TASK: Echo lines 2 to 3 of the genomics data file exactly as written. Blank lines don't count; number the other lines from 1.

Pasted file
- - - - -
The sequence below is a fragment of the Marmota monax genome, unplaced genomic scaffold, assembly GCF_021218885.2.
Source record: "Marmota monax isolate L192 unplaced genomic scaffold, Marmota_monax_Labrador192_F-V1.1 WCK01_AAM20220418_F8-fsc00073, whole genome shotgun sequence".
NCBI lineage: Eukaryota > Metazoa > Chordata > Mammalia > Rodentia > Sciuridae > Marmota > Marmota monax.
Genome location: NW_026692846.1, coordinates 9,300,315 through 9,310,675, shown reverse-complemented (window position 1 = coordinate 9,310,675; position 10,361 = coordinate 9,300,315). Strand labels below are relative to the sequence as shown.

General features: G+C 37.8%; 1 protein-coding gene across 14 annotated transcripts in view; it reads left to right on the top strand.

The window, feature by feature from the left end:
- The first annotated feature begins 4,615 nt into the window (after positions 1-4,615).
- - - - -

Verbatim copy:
Source record: "Marmota monax isolate L192 unplaced genomic scaffold, Marmota_monax_Labrador192_F-V1.1 WCK01_AAM20220418_F8-fsc00073, whole genome shotgun sequence".
NCBI lineage: Eukaryota > Metazoa > Chordata > Mammalia > Rodentia > Sciuridae > Marmota > Marmota monax.